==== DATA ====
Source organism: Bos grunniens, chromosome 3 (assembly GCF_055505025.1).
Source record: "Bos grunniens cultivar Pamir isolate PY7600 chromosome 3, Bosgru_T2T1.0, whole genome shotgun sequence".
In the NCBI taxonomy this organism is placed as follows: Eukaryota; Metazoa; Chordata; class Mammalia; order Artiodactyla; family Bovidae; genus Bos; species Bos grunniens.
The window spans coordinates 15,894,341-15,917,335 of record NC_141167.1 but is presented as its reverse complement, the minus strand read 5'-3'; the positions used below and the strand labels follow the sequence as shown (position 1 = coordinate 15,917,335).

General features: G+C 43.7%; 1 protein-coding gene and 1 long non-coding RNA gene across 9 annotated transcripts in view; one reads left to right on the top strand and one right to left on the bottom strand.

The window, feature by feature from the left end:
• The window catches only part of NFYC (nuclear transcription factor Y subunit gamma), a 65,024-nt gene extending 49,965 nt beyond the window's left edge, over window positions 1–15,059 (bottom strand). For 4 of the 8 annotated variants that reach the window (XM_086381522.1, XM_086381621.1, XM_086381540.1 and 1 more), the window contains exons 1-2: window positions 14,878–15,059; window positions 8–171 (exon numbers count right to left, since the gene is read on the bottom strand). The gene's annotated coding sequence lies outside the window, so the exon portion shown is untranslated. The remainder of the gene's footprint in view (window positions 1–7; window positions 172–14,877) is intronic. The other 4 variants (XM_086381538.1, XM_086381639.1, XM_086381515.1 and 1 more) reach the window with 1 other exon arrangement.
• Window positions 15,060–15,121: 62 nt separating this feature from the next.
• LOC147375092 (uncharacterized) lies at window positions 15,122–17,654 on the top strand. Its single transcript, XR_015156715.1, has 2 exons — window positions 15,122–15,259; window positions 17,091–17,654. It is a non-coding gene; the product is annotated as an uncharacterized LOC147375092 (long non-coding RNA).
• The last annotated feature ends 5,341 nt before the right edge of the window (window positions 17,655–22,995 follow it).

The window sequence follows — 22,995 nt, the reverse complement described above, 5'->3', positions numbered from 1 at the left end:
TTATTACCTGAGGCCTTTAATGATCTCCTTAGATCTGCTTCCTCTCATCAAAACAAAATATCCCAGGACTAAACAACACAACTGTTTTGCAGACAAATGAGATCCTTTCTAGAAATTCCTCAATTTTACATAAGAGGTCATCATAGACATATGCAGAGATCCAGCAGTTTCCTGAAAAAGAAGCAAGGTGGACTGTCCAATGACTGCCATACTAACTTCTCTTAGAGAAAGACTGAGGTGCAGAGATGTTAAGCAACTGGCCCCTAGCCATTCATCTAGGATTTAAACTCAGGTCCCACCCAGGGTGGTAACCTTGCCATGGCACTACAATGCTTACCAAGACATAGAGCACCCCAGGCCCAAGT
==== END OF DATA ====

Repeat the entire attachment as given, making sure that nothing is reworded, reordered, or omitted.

Source organism: Bos grunniens, chromosome 3 (assembly GCF_055505025.1).
Source record: "Bos grunniens cultivar Pamir isolate PY7600 chromosome 3, Bosgru_T2T1.0, whole genome shotgun sequence".
In the NCBI taxonomy this organism is placed as follows: Eukaryota; Metazoa; Chordata; class Mammalia; order Artiodactyla; family Bovidae; genus Bos; species Bos grunniens.
The window spans coordinates 15,894,341-15,917,335 of record NC_141167.1 but is presented as its reverse complement, the minus strand read 5'-3'; the positions used below and the strand labels follow the sequence as shown (position 1 = coordinate 15,917,335).

General features: G+C 43.7%; 1 protein-coding gene and 1 long non-coding RNA gene across 9 annotated transcripts in view; one reads left to right on the top strand and one right to left on the bottom strand.

The window, feature by feature from the left end:
• The window catches only part of NFYC (nuclear transcription factor Y subunit gamma), a 65,024-nt gene extending 49,965 nt beyond the window's left edge, over window positions 1–15,059 (bottom strand). For 4 of the 8 annotated variants that reach the window (XM_086381522.1, XM_086381621.1, XM_086381540.1 and 1 more), the window contains exons 1-2: window positions 14,878–15,059; window positions 8–171 (exon numbers count right to left, since the gene is read on the bottom strand). The gene's annotated coding sequence lies outside the window, so the exon portion shown is untranslated. The remainder of the gene's footprint in view (window positions 1–7; window positions 172–14,877) is intronic. The other 4 variants (XM_086381538.1, XM_086381639.1, XM_086381515.1 and 1 more) reach the window with 1 other exon arrangement.
• Window positions 15,060–15,121: 62 nt separating this feature from the next.
• LOC147375092 (uncharacterized) lies at window positions 15,122–17,654 on the top strand. Its single transcript, XR_015156715.1, has 2 exons — window positions 15,122–15,259; window positions 17,091–17,654. It is a non-coding gene; the product is annotated as an uncharacterized LOC147375092 (long non-coding RNA).
• The last annotated feature ends 5,341 nt before the right edge of the window (window positions 17,655–22,995 follow it).

The window sequence follows — 22,995 nt, the reverse complement described above, 5'->3', positions numbered from 1 at the left end:
TTATTACCTGAGGCCTTTAATGATCTCCTTAGATCTGCTTCCTCTCATCAAAACAAAATATCCCAGGACTAAACAACACAACTGTTTTGCAGACAAATGAGATCCTTTCTAGAAATTCCTCAATTTTACATAAGAGGTCATCATAGACATATGCAGAGATCCAGCAGTTTCCTGAAAAAGAAGCAAGGTGGACTGTCCAATGACTGCCATACTAACTTCTCTTAGAGAAAGACTGAGGTGCAGAGATGTTAAGCAACTGGCCCCTAGCCATTCATCTAGGATTTAAACTCAGGTCCCACCCAGGGTGGTAACCTTGCCATGGCACTACAATGCTTACCAAGACATAGAGCACCCCAGGCCCAAGT